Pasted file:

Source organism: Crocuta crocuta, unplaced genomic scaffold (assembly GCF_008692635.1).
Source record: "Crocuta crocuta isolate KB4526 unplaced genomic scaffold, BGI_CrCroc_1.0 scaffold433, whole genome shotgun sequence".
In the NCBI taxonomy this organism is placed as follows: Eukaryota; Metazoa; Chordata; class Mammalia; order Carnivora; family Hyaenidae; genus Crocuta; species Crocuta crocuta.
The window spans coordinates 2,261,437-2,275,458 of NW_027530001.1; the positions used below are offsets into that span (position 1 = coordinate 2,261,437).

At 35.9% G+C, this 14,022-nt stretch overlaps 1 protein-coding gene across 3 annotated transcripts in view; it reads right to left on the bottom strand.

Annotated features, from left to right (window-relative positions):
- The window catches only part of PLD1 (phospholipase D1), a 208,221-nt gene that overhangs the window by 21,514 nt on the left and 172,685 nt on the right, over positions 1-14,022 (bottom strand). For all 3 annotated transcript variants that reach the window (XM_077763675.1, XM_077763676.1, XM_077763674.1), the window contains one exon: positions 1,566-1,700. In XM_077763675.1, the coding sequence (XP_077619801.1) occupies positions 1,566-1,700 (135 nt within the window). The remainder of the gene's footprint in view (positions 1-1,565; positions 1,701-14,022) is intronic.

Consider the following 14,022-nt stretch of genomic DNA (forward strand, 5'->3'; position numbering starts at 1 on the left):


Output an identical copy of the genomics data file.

Source organism: Crocuta crocuta, unplaced genomic scaffold (assembly GCF_008692635.1).
Source record: "Crocuta crocuta isolate KB4526 unplaced genomic scaffold, BGI_CrCroc_1.0 scaffold433, whole genome shotgun sequence".
In the NCBI taxonomy this organism is placed as follows: Eukaryota; Metazoa; Chordata; class Mammalia; order Carnivora; family Hyaenidae; genus Crocuta; species Crocuta crocuta.
The window spans coordinates 2,261,437-2,275,458 of NW_027530001.1; the positions used below are offsets into that span (position 1 = coordinate 2,261,437).

At 35.9% G+C, this 14,022-nt stretch overlaps 1 protein-coding gene across 3 annotated transcripts in view; it reads right to left on the bottom strand.

Annotated features, from left to right (window-relative positions):
- The window catches only part of PLD1 (phospholipase D1), a 208,221-nt gene that overhangs the window by 21,514 nt on the left and 172,685 nt on the right, over positions 1-14,022 (bottom strand). For all 3 annotated transcript variants that reach the window (XM_077763675.1, XM_077763676.1, XM_077763674.1), the window contains one exon: positions 1,566-1,700. In XM_077763675.1, the coding sequence (XP_077619801.1) occupies positions 1,566-1,700 (135 nt within the window). The remainder of the gene's footprint in view (positions 1-1,565; positions 1,701-14,022) is intronic.

Consider the following 14,022-nt stretch of genomic DNA (forward strand, 5'->3'; position numbering starts at 1 on the left):